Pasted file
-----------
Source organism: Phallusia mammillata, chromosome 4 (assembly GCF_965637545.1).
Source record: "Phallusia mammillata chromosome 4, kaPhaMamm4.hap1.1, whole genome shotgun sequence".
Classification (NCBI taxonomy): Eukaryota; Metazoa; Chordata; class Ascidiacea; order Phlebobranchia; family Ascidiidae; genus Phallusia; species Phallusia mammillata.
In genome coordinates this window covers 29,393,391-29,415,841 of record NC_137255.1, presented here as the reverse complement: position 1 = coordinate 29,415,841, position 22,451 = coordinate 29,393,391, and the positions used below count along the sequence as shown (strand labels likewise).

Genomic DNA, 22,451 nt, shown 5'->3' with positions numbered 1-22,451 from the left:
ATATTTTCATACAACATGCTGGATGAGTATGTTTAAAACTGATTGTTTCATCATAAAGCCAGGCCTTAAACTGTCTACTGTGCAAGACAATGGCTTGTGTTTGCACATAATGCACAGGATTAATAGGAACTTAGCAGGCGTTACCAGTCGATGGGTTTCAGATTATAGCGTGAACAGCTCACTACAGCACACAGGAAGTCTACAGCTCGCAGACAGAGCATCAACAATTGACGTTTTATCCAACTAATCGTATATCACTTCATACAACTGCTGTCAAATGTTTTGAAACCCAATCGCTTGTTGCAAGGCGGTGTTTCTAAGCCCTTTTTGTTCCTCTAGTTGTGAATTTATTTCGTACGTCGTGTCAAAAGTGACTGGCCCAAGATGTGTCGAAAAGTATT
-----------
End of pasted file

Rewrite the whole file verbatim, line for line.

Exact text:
Source organism: Phallusia mammillata, chromosome 4 (assembly GCF_965637545.1).
Source record: "Phallusia mammillata chromosome 4, kaPhaMamm4.hap1.1, whole genome shotgun sequence".
Classification (NCBI taxonomy): Eukaryota; Metazoa; Chordata; class Ascidiacea; order Phlebobranchia; family Ascidiidae; genus Phallusia; species Phallusia mammillata.
In genome coordinates this window covers 29,393,391-29,415,841 of record NC_137255.1, presented here as the reverse complement: position 1 = coordinate 29,415,841, position 22,451 = coordinate 29,393,391, and the positions used below count along the sequence as shown (strand labels likewise).

Genomic DNA, 22,451 nt, shown 5'->3' with positions numbered 1-22,451 from the left:
ATATTTTCATACAACATGCTGGATGAGTATGTTTAAAACTGATTGTTTCATCATAAAGCCAGGCCTTAAACTGTCTACTGTGCAAGACAATGGCTTGTGTTTGCACATAATGCACAGGATTAATAGGAACTTAGCAGGCGTTACCAGTCGATGGGTTTCAGATTATAGCGTGAACAGCTCACTACAGCACACAGGAAGTCTACAGCTCGCAGACAGAGCATCAACAATTGACGTTTTATCCAACTAATCGTATATCACTTCATACAACTGCTGTCAAATGTTTTGAAACCCAATCGCTTGTTGCAAGGCGGTGTTTCTAAGCCCTTTTTGTTCCTCTAGTTGTGAATTTATTTCGTACGTCGTGTCAAAAGTGACTGGCCCAAGATGTGTCGAAAAGTATT